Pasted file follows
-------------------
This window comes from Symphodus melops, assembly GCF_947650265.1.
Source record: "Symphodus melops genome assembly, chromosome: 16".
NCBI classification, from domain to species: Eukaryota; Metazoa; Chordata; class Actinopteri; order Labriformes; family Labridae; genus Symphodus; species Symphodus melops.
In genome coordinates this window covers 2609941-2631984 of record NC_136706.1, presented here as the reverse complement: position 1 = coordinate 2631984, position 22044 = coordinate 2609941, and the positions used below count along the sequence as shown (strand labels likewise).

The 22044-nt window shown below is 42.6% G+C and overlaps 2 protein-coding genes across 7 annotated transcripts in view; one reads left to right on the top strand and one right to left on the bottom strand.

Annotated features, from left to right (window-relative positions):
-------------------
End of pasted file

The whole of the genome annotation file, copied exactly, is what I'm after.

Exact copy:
This window comes from Symphodus melops, assembly GCF_947650265.1.
Source record: "Symphodus melops genome assembly, chromosome: 16".
NCBI classification, from domain to species: Eukaryota; Metazoa; Chordata; class Actinopteri; order Labriformes; family Labridae; genus Symphodus; species Symphodus melops.
In genome coordinates this window covers 2609941-2631984 of record NC_136706.1, presented here as the reverse complement: position 1 = coordinate 2631984, position 22044 = coordinate 2609941, and the positions used below count along the sequence as shown (strand labels likewise).

The 22044-nt window shown below is 42.6% G+C and overlaps 2 protein-coding genes across 7 annotated transcripts in view; one reads left to right on the top strand and one right to left on the bottom strand.

Annotated features, from left to right (window-relative positions):